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The NT Intervention : ideological engineering

by Dave Riley
I think Palm Island Mayor, Alf Lacey, is being a tad optimistic -- he only says 'ten years'.

If you read the article there's a lot about the coincidence of the bravery award falling before Lex Wotton is to be sentenced for the Palm Island"riot". But there's another 'coincidence': that Wotton is to be sentenced and the police awarded (let's not mince matters: 'awarded' for killing an aboriginal man) as The Intervention marks its anniversary.

It's a line in the sand and in the space of a few years the gains of the indigenous movement over at least thirty years have been rolled back to a degree that the Mabo land rights judgement sits now as low hanging fruit ripe for picking.

Last night's documentary on the ABC TV -- watch The Intervention here -- was a keen exploration of the sham that comprised the ideological engineering and spin that made up the Northern Territory Intervention.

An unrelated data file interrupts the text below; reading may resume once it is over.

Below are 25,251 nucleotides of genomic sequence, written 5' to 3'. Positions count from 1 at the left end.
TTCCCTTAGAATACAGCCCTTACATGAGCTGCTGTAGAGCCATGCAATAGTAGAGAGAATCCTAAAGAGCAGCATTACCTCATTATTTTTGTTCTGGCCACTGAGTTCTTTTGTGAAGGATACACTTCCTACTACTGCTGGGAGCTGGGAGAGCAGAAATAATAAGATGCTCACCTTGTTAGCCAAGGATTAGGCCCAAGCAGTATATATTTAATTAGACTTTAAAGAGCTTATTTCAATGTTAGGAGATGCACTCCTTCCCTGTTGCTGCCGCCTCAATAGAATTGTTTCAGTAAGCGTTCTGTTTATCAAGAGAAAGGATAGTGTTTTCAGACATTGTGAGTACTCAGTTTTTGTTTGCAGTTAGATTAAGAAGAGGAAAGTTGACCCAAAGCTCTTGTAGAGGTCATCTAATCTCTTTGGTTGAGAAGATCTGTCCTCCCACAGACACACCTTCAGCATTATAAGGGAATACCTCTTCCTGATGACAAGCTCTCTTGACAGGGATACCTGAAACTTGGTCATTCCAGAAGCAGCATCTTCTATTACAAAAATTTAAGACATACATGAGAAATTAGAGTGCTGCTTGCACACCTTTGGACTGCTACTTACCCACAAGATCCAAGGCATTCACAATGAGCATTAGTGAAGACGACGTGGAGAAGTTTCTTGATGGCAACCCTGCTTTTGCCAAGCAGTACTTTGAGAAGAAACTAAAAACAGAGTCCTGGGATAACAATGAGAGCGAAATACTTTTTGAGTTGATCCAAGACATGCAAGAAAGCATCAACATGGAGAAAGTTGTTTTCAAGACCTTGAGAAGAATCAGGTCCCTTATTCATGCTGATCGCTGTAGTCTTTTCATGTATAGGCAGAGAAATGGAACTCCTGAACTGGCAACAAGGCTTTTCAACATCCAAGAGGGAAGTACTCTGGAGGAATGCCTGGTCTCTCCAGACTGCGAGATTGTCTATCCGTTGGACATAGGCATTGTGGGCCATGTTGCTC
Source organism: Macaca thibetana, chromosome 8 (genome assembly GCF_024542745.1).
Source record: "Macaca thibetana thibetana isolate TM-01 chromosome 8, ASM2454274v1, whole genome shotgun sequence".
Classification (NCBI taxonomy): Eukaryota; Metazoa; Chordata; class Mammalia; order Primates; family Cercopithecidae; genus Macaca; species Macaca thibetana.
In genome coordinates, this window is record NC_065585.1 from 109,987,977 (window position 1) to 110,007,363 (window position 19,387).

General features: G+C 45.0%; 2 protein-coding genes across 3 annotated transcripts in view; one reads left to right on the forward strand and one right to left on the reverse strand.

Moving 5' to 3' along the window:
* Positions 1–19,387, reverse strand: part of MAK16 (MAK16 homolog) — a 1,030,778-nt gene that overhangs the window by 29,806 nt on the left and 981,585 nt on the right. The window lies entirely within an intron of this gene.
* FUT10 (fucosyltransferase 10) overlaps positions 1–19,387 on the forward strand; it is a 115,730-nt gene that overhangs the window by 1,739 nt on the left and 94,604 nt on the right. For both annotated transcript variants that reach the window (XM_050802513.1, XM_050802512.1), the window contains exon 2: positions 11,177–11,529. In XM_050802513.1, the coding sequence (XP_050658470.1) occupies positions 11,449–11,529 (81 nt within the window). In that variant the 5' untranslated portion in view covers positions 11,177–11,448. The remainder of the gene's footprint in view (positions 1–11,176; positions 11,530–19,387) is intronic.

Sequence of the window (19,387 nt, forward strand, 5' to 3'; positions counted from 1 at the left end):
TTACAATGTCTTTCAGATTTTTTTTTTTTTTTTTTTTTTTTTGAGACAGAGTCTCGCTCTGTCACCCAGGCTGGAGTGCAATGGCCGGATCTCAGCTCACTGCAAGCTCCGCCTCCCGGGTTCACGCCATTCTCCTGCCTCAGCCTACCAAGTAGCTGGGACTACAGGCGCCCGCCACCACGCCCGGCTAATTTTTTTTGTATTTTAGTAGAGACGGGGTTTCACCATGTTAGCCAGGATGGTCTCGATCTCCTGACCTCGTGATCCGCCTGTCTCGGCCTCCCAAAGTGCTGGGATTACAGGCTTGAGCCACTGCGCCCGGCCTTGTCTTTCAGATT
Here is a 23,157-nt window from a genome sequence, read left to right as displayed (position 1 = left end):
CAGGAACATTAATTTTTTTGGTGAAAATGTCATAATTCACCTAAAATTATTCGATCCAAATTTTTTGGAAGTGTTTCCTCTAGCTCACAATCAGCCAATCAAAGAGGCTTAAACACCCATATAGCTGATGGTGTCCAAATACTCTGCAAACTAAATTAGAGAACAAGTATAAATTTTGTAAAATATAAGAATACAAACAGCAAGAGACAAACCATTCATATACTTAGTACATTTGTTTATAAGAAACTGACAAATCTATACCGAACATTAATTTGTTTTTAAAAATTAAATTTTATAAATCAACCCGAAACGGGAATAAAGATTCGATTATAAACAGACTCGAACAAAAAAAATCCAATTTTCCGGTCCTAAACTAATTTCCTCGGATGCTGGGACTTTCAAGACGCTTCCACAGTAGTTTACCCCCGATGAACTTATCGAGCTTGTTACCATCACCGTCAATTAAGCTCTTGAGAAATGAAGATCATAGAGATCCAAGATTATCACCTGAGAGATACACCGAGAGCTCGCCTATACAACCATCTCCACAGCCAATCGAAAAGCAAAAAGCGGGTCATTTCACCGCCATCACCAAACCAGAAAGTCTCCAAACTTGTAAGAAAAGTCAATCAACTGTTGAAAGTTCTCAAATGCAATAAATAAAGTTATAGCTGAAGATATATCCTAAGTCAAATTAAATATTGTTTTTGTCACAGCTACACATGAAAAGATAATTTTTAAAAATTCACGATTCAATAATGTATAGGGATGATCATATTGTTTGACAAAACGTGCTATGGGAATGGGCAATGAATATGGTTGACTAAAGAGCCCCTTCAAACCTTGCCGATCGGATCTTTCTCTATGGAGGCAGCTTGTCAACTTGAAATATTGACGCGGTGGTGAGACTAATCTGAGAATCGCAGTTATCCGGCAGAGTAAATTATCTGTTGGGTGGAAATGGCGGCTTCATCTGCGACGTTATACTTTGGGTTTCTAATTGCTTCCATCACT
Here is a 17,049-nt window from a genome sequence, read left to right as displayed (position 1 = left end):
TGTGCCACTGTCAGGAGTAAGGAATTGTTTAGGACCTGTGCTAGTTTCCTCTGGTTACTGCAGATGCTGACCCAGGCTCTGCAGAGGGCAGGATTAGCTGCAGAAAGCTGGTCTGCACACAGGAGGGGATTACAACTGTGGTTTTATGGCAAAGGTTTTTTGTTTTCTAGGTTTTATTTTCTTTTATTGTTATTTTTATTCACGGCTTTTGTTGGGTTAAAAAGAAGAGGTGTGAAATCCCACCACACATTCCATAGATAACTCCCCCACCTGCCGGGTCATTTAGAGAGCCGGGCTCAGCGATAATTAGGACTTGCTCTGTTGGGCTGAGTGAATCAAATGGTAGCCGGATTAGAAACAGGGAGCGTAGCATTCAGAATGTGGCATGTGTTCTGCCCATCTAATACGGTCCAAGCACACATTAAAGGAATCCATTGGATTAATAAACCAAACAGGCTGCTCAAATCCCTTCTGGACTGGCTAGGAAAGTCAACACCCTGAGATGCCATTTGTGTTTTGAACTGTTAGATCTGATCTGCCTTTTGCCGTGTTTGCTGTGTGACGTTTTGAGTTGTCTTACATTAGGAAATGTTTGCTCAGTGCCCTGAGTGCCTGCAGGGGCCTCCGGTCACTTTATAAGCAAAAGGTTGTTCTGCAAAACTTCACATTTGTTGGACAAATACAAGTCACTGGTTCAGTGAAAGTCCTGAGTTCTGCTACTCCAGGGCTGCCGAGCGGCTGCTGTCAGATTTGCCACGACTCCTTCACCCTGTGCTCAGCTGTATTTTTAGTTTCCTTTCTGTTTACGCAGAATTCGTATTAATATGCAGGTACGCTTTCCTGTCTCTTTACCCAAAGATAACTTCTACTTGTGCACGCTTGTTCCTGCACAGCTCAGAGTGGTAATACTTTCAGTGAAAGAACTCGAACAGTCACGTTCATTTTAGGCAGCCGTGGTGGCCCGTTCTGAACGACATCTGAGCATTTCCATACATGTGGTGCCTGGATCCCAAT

It's the same package that was utilized to excuse the killing of Mulrunji on Palm Island in 2004 -- a killing that next week Lex Wotton is going to wear the consequence for even though he had nothing to do with the death.

'Tis a touch unfair, don't you think? -- that those who are punished are the ones who objected to the act. But if you read the NT Intervention that's really the main agenda: to brutally vilify and denigrate the Indigenous population and blame every Aboriginal man and woman as a stereotypical incompetent and neglectful mother/father who warrants white over-lordship.

The brutal savagery of this onslaught is mind shattering. The chronic racism that underpinned Australian nationalism is herein fine tuned to a form of Antipodean Apartheid the sophistication of which is such that dedicated liberals cheer on these filthy paternalistic deeds and registered Jacky Jackies* promote it as a means to advance themselves as a new social layer of property owners and an indigenous bourgeoisie.

*Jack Jacky: I'm not sure if this term is generally known.It is used by local Murris activists to describe an 'Uncle Tom' as Jacky Jacky was the Aboriginal friend of explorer Edmund Kennedy, in his expedition to Cape York Peninsula . Jacky Jacky was later rewarded with a silver breastplate on behalf of the state Government for his loyalty.

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